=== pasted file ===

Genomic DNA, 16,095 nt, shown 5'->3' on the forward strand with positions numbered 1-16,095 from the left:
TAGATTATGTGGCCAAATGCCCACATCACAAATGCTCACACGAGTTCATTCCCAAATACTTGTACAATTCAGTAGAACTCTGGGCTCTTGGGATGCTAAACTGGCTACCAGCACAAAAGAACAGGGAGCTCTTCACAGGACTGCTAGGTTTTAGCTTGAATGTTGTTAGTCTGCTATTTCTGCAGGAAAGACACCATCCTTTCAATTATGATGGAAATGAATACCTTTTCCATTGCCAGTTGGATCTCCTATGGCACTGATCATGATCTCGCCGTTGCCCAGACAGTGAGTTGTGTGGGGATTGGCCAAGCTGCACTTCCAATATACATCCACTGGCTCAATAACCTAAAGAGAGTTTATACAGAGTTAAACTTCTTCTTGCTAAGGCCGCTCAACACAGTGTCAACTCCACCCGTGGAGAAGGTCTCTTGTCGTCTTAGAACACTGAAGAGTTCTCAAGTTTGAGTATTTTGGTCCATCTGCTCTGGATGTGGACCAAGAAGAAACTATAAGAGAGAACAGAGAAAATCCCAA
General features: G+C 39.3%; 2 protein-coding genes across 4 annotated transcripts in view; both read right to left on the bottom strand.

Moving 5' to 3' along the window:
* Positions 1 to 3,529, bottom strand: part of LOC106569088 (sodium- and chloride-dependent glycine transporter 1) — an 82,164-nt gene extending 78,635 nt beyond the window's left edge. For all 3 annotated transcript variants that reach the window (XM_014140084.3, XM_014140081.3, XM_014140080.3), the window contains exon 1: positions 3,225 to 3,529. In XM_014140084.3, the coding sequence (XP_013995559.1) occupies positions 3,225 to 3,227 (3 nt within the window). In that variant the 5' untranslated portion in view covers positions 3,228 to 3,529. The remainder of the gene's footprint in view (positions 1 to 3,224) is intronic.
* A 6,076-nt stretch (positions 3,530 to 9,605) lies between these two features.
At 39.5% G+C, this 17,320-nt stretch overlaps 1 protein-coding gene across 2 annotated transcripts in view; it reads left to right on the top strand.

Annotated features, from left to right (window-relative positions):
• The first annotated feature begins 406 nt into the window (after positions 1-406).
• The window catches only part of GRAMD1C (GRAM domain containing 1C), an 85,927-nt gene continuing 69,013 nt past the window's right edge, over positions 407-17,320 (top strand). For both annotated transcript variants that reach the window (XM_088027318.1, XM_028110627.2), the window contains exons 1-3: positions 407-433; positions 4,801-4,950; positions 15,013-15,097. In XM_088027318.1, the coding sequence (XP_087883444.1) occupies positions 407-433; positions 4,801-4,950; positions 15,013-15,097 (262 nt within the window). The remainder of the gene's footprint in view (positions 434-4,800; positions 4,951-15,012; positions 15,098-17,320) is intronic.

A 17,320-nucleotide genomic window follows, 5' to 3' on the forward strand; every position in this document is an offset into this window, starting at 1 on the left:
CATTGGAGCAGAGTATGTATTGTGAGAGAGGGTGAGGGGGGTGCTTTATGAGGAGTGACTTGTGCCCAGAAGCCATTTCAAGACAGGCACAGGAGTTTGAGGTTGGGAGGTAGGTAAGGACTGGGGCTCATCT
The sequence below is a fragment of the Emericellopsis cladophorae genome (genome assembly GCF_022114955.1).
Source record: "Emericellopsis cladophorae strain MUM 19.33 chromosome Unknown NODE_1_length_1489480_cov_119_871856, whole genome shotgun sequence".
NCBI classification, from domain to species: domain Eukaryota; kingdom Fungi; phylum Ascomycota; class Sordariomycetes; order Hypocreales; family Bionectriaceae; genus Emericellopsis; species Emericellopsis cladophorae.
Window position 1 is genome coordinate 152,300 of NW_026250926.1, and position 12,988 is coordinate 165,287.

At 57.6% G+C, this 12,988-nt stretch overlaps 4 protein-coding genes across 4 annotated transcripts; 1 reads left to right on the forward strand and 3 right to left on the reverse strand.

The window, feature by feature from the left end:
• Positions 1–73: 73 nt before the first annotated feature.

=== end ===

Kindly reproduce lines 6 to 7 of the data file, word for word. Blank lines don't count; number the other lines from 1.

* A 6,076-nt stretch (positions 3,530 to 9,605) lies between these two features.
At 39.5% G+C, this 17,320-nt stretch overlaps 1 protein-coding gene across 2 annotated transcripts in view; it reads left to right on the top strand.